This week, I humbly acknowledge the anniversaries of two events which left a profound impact on my life.
First, on September 1, 1980, the last day of a vacation with my family and friends before I was to begin my first year of college, I dove into shallow water, broke my neck, and became paralyzed from the chest down. After spending seven months in intensive physical rehab at Magee Rehab in Philadelphia, I quickly realized the world was not built for people like me. It was 10 years before the Americans with Disabilities Act – the college I was originally going to attend was not accessible and accessible public transportation did not exist. In fact, access to most buildings and spaces was nearly impossible. Luckily a friend of mine was the Dean of a local college and she suggested I take a few summer courses and help the college adapt its campus – I was the first person with a disability to attend and graduate from this college. This began my lifelong journey to help make the world more accessible and inclusive for everyone, first at the city level, then state, and eventually to an international audience. For more than 30 years I was honored to work for some of the country’s Fortune 50 and Fortune 100 companies in leadership and executive roles with some of the most amazing colleagues. In 2019, I left my corporate role and founded my own consulting business, Maahs Travels, to devote my full-time to my passion – doing my part to level the playing field for everyone, especially people with disabilities. My focus is on accessible travel and tourism where I work with businesses and governments around the world to define market potential and strategies to attract more people to global destinations.
The next anniversary I recognize is the 50th Anniversary of the March on Washington, August 28th, ten years ago. At the time, I was the Chair of the Board of Directors for the American Association of People with Disabilities and asked to represent the nation’s disability community by delivering a speech on the steps of the Lincoln Memorial along with Presidents Obama, Clinton, and Carter, the King Family, Congressman John Lewis, Oprah, and many others. The Obamas hosted an unforgettable reception at The White House the night before for all of the speakers and VIPs. We sat next to the King Family and directly in front of Oprah. We heard remarks from Congressman John Lewis and President Obama which left us with much to be proud of and much to look forward to. Then, the next day, people from all over the world gathered at the Lincoln Memorial and surrounded the Reflecting Pool as far as you could see, to hear all of the amazing speeches to honor Dr. King and the ideals he stood for. As I waited my turn in a secure area in front of the Lincoln Memorial, I sat with then Vice President Biden, Congressman Lewis, Tracy Martin (Trayvon Martin’s father), Marc Morial, Oprah, and many others. A light rain shower began and a Secret Service agent put his raincoat around me so I would look presentable when it was time to give my speech. As I spoke with those around me and then listened to their speeches, I remember feeling their pain, passion, and pride – all at once. It was emotional. It was inspirational. And, it reminded me of the work that still needs to be done. Right before I delivered my speech, I was in the “Green Room” holding tent alone, until Oprah entered. We greeted each other with a big hug and spoke about many things, including what the day meant to us.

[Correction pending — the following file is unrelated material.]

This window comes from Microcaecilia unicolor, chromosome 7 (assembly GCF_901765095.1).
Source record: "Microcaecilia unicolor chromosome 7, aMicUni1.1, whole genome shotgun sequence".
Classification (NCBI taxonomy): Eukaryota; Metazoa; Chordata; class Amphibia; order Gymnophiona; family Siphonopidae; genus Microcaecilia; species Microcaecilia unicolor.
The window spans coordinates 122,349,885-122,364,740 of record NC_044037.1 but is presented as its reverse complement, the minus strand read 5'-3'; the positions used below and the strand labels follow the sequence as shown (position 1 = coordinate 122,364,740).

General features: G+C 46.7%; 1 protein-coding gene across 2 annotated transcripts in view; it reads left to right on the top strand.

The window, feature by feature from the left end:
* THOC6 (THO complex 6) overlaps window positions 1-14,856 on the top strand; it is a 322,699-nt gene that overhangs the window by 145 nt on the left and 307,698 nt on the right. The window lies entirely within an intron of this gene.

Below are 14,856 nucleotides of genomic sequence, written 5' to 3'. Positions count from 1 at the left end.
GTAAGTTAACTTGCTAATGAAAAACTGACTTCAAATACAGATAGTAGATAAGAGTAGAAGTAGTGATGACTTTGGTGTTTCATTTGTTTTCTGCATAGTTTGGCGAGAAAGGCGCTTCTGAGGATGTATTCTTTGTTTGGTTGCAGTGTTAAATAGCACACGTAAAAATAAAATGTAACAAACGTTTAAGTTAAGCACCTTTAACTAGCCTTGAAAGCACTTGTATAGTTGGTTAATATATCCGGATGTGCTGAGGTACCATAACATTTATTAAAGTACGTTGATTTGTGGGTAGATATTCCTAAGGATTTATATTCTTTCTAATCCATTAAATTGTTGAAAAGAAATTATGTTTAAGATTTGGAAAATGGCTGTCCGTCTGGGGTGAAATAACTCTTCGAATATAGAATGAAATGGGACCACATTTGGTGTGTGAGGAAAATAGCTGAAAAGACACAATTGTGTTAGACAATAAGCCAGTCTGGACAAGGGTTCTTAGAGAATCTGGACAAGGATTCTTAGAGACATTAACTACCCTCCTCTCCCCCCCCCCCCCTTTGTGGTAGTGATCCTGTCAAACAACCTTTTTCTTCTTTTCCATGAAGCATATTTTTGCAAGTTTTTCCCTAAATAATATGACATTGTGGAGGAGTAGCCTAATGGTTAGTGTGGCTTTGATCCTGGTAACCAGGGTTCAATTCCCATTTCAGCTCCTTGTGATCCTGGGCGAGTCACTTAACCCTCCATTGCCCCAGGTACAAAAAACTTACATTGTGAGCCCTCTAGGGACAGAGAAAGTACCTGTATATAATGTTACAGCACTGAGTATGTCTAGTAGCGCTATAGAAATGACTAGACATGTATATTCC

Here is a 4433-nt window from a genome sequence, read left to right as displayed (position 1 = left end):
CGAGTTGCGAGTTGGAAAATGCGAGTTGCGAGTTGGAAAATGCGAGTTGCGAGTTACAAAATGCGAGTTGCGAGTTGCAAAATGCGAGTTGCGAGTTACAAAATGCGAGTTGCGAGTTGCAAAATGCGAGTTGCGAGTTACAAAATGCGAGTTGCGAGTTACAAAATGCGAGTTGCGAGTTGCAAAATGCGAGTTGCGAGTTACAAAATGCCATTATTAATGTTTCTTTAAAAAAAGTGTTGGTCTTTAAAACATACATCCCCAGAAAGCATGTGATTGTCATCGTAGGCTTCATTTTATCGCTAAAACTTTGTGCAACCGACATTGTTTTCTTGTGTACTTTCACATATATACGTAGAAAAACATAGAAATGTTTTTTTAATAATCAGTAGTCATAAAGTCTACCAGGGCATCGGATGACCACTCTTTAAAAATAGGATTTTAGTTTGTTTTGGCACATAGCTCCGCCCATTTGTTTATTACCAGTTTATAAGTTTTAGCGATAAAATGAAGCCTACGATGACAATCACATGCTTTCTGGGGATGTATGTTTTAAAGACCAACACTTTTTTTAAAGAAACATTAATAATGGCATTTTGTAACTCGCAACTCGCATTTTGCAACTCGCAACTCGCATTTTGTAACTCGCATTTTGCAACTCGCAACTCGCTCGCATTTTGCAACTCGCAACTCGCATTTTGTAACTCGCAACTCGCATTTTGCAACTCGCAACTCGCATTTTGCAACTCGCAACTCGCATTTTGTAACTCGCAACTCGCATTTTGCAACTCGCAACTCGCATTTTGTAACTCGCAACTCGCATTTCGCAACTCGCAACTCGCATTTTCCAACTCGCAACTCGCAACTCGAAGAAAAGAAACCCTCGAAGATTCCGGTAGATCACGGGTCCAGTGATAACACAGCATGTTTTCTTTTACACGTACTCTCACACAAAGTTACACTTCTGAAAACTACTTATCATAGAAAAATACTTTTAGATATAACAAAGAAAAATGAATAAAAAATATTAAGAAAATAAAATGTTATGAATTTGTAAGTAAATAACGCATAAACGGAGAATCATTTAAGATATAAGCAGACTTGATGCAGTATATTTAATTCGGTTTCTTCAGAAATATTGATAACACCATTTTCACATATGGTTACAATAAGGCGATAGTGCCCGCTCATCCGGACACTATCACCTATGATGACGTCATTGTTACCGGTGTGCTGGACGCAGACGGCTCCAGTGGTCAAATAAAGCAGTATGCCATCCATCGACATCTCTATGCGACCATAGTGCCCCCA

In my speech, I stated, “It’s fair to say that Martin Luther King, Jr. was the father of our movement as well. Dr. King had a dream. He had a dream about equality and dignity for all people.
Yet for millions of people with disabilities, this dream remains out of reach. 8 in 10 of us don’t have jobs. Most will never know what it means to work even if we are ready, willing, and qualified. It remains legal to pay people with disabilities far less than minimum wage in the United States.
Today, I share Dr. King’s dream. I dream of a world that does not hold anyone back. People with disabilities represent all races, ethnicities, religions, sexual orientations, and genders. We represent nearly 20 percent of the U.S. population. We have seen a lot of progress, but, like all civil rights movements, we have much more to do.”
The disturbing thing is that all of this still holds true. Only about 22% of people with disabilities who are employable have jobs and the unemployment rate for people with disabilities is still more than twice the unemployment rate of those who do not have a disability.
Yes, we still have a lot of work to do. My journey continues.